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Condoms

condoms

Please note that some of the language in this article is sexually explicit.

 

Condom history

Condoms have through history been recorded the earliest being described in Egyptian history, whilst in England in the 1600’s condoms were discovered made from animal intestines. Condoms in history  have been made from a variety of materials all over the world including leather, cloth soaked in chemicals, horn, and eventually in 1844 an American  called Charles Goodyear patented vulcanized rubber and later in 1855 the first rather thick seamed condoms were produced.

Fortunately improvements to the process were made and today condoms can be purchased worldwide in all sorts of shapes, colours and sizes.

Condoms are known by many different names:

  • "Something for the weekend?"

  • French letter

  • Rubbers

  • Rubber Johnny or Johnny

  • Jimmy Hats

  • Rain coats

  • Love gloves

  • Hazmat Suits

  • Topi

  • Parda

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Condom Safety and Use

Condoms work by keeping the semen (the fluid that contains sperm) from entering the vagina. The condom is placed on a man erect penis prior to penetrative intercourse. It is unrolled all the way to the base of the penis while holding the tip of the condom to eject the air and to allow for the sperm to collect after ejaculation. After ejaculation the man should hold the condom at the base of the penis as he pulls out of the vagina. This is best done when the penis is still erect to prevent the condom from slipping off when he gets soft. Dispose of the condom carefully in a bin, not down the toilet; they are not biodegradable therefore not good for the environment.

 

  1. Condoms are used primarily to reduce the spread of STI’s (Sexually Transmitted Infections- click here to learn more about them) and to prevent pregnancy.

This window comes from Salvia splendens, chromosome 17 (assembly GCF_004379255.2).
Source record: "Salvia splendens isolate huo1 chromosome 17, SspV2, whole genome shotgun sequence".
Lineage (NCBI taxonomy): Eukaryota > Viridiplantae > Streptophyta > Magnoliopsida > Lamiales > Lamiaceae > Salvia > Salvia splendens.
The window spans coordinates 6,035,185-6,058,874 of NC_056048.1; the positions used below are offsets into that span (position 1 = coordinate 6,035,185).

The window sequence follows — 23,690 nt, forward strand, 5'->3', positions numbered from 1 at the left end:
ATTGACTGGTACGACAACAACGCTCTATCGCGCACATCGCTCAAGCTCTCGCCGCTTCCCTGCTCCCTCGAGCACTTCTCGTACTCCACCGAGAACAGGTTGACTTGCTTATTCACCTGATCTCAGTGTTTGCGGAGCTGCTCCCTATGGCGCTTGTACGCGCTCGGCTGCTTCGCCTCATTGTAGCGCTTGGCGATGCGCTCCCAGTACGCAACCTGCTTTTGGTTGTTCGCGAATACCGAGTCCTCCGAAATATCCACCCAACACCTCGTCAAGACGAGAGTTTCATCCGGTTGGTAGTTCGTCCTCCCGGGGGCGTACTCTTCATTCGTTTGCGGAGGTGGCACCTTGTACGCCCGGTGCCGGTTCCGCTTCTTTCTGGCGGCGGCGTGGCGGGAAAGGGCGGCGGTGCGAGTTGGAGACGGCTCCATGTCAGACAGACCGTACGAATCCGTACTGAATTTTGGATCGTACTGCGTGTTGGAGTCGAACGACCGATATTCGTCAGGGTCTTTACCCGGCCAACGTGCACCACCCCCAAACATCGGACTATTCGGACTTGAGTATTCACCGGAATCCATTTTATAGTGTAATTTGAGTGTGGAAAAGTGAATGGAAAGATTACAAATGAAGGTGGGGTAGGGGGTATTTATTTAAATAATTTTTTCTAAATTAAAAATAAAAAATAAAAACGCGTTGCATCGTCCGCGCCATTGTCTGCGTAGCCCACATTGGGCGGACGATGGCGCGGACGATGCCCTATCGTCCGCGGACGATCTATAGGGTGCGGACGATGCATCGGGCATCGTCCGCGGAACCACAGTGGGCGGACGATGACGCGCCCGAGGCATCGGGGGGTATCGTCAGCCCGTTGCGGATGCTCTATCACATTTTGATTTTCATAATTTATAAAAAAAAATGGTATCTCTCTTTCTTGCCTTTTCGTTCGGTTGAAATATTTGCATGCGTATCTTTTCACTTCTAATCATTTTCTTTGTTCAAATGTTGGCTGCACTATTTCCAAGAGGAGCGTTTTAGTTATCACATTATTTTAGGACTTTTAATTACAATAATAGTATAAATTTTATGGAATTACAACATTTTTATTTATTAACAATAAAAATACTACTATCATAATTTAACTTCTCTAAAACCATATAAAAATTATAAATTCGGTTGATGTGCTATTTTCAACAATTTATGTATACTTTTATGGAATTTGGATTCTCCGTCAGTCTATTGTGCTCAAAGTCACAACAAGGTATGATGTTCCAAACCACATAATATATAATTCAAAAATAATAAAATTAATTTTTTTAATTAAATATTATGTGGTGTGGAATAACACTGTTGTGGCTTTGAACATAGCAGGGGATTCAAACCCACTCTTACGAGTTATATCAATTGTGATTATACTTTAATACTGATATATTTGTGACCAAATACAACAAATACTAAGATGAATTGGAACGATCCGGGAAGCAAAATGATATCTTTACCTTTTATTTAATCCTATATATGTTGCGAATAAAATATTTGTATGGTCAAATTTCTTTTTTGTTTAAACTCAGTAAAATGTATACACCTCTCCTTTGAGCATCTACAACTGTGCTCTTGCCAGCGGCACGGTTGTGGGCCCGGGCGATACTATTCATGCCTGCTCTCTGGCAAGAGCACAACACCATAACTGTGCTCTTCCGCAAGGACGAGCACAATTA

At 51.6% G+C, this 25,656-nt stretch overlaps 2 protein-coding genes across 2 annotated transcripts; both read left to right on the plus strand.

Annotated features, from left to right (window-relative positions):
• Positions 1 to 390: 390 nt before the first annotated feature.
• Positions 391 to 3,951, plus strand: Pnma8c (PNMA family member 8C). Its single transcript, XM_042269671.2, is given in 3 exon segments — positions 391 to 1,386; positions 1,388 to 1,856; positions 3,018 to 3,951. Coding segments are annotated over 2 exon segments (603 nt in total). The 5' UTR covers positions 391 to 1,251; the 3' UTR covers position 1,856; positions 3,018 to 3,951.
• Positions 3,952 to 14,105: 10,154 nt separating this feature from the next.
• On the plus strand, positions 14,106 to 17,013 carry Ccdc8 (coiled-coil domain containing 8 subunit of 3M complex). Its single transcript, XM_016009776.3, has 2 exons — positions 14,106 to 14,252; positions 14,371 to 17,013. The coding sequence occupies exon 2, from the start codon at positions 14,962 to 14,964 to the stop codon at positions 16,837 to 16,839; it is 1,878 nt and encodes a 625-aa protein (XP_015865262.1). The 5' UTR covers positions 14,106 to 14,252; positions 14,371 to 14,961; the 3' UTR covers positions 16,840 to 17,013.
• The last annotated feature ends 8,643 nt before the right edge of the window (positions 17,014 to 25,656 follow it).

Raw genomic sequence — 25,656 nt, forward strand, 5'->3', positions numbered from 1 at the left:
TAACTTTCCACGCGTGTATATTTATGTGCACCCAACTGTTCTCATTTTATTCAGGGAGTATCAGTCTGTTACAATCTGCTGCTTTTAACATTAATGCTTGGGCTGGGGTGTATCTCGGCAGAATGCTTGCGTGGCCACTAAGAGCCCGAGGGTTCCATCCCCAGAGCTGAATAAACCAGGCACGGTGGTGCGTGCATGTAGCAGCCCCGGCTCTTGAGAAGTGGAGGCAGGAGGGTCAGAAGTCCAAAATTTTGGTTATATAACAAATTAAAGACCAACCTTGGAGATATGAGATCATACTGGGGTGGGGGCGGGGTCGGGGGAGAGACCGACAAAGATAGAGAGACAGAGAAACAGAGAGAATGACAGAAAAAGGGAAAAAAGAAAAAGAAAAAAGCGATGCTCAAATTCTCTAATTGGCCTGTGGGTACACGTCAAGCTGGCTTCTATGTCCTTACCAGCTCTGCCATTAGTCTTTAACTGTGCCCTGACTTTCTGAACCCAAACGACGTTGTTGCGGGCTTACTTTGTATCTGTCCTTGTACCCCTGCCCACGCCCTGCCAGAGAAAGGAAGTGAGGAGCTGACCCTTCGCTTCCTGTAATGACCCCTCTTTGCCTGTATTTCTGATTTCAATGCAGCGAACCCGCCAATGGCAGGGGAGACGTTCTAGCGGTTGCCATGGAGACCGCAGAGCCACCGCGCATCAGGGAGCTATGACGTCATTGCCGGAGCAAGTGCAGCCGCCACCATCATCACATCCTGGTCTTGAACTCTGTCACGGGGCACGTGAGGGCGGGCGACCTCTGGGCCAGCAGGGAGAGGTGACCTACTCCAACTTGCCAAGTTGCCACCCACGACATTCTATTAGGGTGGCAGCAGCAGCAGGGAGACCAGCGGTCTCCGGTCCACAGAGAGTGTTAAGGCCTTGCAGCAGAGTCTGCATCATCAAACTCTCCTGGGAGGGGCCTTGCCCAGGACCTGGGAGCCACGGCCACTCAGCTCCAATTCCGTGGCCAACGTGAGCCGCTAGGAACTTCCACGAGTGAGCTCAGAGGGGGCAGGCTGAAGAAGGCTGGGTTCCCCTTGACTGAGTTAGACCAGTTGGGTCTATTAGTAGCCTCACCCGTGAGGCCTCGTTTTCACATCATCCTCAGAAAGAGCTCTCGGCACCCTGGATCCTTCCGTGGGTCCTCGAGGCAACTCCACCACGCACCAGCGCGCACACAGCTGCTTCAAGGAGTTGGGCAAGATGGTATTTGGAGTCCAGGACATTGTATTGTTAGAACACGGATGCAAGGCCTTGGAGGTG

2. Condoms do not prevent the spread of genital warts or genital herpes.

  3. Condoms are the only form of contraception that will protect you from HIV when used consistently and correctly.

  4. Condoms are 98% effective when used correctly.

  5. Condoms which have been properly tested and approved carry the British Standard Kite Mark BS EN 600 British Kite Mark BS EN 600

    1. or the EEC Standard Mark CE

  6. Take supplies of condoms with you if you go on holiday to make sure they meet British Standards.

  7. Condoms have expiry dates, or manufacture dates these should be checked prior to use

  8. Condoms deteriorate over time or in extremes of temperature therefore, the packaging should be checked for damage if the condom is:

    1. Tacky when you open it don’t use it

    2. Dry when you open it don’t use it

  9. Always put condoms on prior to penetrative sexual intercourse anal, vaginal or oral.

    1. Do not open the packet with your teeth

    2. Be aware of sharp fingernails and rings

    3. Do not blow up, unroll or stretch the condom before use

    4. Do not reuse!

    5. Change condoms if you change from vaginal to anal penetration or vice versa

According to statistics from the National statistics website
http://www.statistics.gov.uk/statbase/Product.asp?vlnk=6988  Contraception and Sexual Health 2005/06 the most common reason for using condoms was to prevent pregnancy 88% of men and 90% of women and frighteningly less than 39% said for the prevention of STI’s.

Unfortunately just 51 % of 16-17 year old women were using contraceptives but with age 20-49 year olds 70%-82% were using at least one method of contraception.

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Types of condoms:condoms

Condoms are available in a variety of sizes, lengths widths, colours and shapes and are down to your own personal choice which you and your partner choose to use. Some condoms are flavoured to make oral sex more enjoyable, textured and ribbed condoms are also available which can increase sensation for both partners. They also come in a variety of colours, even novelty glow in the dark! Condoms are usually made of latex or polyurethane.  There are different brands available on the market at differing prices.

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Latex condoms:

These are the most commonly and widely used condoms available and these are the cheapest on the market.

Polyurethane Condoms:

There is a type of condom, called the "Avanti" which is made of very thin polyurethane. The Avanti is a useful alternative if you or your partner are sensitive to or have a Latex allergy. The thinness appears to increase the sensitivity but it remains more expensive than its counterpart.

Female Condom:

The female condom is made of polyurethane and lines the vagina. It has two rings to keep it in place. One end is closed and is inserted into the vagina, the other end is open and the ring sits outside the opening of the vagina. Staff at a family planning clinic or Gum clinic can show you how to fit it and how to use it properly. This product gives women the control with their contraception without chemical intervention.